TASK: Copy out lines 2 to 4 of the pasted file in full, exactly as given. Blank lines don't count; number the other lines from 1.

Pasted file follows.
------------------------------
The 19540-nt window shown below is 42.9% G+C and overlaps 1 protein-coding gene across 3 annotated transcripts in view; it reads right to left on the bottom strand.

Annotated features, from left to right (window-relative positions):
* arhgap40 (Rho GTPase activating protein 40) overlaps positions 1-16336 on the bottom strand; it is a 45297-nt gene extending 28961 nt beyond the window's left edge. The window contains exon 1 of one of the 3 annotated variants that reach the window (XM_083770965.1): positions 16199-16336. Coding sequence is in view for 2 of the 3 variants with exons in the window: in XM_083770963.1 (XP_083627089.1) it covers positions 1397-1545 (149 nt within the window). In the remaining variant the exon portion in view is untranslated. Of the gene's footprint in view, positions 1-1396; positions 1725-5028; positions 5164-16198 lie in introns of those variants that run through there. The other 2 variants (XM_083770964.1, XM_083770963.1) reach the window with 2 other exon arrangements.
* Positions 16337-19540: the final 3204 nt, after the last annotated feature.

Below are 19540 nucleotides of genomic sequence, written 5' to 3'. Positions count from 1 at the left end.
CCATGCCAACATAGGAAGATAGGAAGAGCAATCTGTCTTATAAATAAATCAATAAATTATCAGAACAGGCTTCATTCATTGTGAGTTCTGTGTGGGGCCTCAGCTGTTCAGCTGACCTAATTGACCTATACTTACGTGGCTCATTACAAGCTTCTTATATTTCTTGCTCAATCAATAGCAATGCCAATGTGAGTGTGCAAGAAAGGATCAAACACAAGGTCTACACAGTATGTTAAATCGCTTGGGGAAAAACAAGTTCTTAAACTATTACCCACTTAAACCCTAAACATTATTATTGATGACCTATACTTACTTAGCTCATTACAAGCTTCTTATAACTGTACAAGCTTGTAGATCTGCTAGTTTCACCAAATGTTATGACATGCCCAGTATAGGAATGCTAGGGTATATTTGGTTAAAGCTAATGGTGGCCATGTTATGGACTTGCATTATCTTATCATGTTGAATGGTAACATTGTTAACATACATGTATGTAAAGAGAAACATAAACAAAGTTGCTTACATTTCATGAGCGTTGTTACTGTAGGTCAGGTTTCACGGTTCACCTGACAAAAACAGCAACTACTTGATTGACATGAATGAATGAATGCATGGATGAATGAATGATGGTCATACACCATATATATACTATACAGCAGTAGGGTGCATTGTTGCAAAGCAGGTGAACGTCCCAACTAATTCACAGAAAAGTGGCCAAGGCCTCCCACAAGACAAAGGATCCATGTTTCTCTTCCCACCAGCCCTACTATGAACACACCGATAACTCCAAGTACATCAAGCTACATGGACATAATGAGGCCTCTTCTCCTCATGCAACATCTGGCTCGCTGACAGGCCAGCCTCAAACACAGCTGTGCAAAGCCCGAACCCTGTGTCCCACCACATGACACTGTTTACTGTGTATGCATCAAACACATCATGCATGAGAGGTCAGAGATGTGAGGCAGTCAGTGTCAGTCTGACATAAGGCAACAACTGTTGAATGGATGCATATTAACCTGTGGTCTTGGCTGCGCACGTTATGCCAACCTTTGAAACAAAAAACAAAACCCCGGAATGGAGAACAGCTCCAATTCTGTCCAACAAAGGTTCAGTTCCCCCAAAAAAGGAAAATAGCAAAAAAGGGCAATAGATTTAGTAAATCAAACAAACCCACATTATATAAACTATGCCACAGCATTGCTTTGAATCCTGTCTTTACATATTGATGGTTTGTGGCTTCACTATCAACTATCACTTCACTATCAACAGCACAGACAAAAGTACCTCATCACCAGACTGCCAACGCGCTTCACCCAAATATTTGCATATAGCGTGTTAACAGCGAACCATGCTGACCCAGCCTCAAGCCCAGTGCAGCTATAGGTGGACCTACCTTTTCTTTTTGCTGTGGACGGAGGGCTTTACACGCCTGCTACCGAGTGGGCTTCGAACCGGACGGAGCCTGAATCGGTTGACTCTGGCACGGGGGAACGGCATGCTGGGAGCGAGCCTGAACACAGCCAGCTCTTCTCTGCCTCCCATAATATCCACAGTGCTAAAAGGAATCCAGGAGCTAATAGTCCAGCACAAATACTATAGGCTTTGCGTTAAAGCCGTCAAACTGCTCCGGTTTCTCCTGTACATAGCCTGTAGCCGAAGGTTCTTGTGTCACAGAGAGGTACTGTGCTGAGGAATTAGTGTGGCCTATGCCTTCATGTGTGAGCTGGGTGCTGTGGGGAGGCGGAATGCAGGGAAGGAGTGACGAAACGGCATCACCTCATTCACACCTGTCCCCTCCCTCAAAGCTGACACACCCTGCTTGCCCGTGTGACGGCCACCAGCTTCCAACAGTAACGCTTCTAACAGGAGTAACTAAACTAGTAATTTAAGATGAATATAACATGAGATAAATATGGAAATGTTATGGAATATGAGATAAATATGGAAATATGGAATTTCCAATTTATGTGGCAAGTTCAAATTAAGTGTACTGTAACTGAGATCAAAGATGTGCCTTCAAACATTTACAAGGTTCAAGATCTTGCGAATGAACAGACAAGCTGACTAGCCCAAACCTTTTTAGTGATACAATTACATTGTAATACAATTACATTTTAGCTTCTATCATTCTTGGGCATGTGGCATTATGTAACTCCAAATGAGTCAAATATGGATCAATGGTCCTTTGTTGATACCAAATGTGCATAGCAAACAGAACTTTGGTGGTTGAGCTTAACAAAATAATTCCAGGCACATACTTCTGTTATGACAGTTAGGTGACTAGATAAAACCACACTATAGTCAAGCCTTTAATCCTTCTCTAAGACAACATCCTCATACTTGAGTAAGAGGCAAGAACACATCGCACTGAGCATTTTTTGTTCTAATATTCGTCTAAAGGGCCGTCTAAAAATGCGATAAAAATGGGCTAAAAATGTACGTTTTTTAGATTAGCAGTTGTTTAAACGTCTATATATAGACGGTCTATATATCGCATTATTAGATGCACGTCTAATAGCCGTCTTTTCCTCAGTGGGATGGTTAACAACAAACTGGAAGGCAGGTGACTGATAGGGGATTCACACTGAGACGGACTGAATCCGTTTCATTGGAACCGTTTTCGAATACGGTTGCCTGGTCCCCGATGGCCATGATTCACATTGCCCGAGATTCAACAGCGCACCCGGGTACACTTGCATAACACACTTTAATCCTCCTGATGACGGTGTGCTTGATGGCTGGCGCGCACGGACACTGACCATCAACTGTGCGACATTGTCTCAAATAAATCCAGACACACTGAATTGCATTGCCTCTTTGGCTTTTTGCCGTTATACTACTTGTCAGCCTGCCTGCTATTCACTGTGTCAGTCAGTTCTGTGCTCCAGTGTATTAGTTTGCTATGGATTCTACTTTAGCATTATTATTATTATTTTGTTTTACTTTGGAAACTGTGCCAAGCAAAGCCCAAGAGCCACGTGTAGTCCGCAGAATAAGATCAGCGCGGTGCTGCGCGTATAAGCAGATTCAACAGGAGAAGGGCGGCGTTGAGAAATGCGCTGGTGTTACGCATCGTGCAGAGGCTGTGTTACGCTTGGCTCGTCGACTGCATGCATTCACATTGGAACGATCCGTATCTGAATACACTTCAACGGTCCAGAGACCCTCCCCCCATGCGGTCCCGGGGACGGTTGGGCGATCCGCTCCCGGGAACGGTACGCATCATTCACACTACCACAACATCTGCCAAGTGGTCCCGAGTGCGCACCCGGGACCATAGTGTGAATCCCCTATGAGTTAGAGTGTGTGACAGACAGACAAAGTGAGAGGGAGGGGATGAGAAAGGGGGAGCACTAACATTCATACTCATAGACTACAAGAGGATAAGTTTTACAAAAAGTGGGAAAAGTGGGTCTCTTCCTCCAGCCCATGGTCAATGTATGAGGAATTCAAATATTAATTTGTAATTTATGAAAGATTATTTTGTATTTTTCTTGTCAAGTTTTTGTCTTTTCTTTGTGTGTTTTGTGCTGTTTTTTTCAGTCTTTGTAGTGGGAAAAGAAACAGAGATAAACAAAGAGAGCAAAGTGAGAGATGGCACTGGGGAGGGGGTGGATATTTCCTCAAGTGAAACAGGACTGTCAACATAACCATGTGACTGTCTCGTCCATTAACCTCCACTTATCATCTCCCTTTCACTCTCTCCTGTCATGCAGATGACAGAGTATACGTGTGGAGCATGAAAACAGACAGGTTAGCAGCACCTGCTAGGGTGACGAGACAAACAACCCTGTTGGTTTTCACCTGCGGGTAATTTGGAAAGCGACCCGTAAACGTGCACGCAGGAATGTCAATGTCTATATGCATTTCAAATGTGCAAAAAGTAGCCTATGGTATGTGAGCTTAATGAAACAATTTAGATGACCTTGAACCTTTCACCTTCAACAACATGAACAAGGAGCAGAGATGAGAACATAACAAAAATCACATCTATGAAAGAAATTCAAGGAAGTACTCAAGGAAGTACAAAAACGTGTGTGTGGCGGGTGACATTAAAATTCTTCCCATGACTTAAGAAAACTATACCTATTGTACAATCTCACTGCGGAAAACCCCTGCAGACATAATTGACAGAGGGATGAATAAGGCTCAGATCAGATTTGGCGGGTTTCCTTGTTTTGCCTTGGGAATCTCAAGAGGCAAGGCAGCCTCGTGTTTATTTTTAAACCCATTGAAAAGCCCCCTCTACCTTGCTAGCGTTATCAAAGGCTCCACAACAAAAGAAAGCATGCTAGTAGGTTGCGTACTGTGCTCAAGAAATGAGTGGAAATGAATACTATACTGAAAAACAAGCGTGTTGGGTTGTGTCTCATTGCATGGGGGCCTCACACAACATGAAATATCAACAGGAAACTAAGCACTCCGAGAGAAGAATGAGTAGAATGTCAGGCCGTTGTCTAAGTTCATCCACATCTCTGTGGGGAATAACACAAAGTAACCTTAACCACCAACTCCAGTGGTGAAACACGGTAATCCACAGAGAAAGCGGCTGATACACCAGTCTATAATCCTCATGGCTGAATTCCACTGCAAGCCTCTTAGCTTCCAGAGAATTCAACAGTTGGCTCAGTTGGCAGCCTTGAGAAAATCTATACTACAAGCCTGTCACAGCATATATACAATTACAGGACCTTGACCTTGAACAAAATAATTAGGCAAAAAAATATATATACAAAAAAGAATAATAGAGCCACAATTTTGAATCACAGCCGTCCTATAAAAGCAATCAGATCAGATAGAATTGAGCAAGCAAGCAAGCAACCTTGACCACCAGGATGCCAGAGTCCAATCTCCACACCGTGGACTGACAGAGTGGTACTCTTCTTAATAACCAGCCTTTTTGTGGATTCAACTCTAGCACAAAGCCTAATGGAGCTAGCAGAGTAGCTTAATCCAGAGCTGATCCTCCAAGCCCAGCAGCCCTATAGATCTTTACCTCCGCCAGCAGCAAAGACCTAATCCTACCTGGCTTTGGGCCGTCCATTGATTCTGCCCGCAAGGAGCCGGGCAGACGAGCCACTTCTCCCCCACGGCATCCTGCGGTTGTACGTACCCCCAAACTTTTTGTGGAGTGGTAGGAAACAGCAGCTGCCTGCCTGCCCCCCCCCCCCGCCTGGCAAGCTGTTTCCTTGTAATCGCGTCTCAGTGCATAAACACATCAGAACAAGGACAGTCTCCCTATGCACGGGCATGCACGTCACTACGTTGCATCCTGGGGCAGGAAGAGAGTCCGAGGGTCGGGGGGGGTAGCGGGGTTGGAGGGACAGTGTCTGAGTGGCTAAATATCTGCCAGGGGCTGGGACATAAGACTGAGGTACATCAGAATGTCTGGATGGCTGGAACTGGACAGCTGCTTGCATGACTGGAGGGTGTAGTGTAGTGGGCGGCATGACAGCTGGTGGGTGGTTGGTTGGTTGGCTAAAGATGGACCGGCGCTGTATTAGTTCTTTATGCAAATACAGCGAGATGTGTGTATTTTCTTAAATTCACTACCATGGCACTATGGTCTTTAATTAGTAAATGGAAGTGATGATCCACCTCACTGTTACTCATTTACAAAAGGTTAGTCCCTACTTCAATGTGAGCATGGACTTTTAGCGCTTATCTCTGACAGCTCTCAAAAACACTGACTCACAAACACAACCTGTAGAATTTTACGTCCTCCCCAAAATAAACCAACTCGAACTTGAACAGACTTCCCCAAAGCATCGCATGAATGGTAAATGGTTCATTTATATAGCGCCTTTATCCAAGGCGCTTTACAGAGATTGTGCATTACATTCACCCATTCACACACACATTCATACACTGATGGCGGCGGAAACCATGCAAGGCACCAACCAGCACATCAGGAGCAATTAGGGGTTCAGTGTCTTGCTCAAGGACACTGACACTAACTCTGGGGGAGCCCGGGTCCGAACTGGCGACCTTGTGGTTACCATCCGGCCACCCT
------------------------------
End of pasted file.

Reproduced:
Annotated features, from left to right (window-relative positions):
* arhgap40 (Rho GTPase activating protein 40) overlaps positions 1-16336 on the bottom strand; it is a 45297-nt gene extending 28961 nt beyond the window's left edge. The window contains exon 1 of one of the 3 annotated variants that reach the window (XM_083770965.1): positions 16199-16336. Coding sequence is in view for 2 of the 3 variants with exons in the window: in XM_083770963.1 (XP_083627089.1) it covers positions 1397-1545 (149 nt within the window). In the remaining variant the exon portion in view is untranslated. Of the gene's footprint in view, positions 1-1396; positions 1725-5028; positions 5164-16198 lie in introns of those variants that run through there. The other 2 variants (XM_083770964.1, XM_083770963.1) reach the window with 2 other exon arrangements.
* Positions 16337-19540: the final 3204 nt, after the last annotated feature.